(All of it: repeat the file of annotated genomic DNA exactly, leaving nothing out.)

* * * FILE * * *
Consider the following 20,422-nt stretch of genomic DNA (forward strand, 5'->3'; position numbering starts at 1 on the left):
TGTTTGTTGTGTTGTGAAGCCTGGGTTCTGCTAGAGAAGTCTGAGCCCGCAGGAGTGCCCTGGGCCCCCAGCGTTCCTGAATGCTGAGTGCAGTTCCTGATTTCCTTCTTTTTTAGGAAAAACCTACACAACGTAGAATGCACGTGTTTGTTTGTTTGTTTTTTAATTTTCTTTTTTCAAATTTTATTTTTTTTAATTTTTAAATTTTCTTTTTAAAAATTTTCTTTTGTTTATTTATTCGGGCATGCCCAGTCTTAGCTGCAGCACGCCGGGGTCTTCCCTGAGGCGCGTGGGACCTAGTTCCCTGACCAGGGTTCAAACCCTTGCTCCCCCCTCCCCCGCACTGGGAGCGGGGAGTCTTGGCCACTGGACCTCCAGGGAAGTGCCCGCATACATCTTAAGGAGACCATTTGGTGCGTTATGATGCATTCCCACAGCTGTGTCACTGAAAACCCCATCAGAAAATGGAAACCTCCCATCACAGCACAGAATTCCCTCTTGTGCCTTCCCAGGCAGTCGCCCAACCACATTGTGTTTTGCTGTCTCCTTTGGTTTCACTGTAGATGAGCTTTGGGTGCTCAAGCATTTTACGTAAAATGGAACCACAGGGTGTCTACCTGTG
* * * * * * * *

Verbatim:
Consider the following 20,422-nt stretch of genomic DNA (forward strand, 5'->3'; position numbering starts at 1 on the left):
TGTTTGTTGTGTTGTGAAGCCTGGGTTCTGCTAGAGAAGTCTGAGCCCGCAGGAGTGCCCTGGGCCCCCAGCGTTCCTGAATGCTGAGTGCAGTTCCTGATTTCCTTCTTTTTTAGGAAAAACCTACACAACGTAGAATGCACGTGTTTGTTTGTTTGTTTTTTAATTTTCTTTTTTCAAATTTTATTTTTTTTAATTTTTAAATTTTCTTTTTAAAAATTTTCTTTTGTTTATTTATTCGGGCATGCCCAGTCTTAGCTGCAGCACGCCGGGGTCTTCCCTGAGGCGCGTGGGACCTAGTTCCCTGACCAGGGTTCAAACCCTTGCTCCCCCCTCCCCCGCACTGGGAGCGGGGAGTCTTGGCCACTGGACCTCCAGGGAAGTGCCCGCATACATCTTAAGGAGACCATTTGGTGCGTTATGATGCATTCCCACAGCTGTGTCACTGAAAACCCCATCAGAAAATGGAAACCTCCCATCACAGCACAGAATTCCCTCTTGTGCCTTCCCAGGCAGTCGCCCAACCACATTGTGTTTTGCTGTCTCCTTTGGTTTCACTGTAGATGAGCTTTGGGTGCTCAAGCATTTTACGTAAAATGGAACCACAGGGTGTCTACCTGTG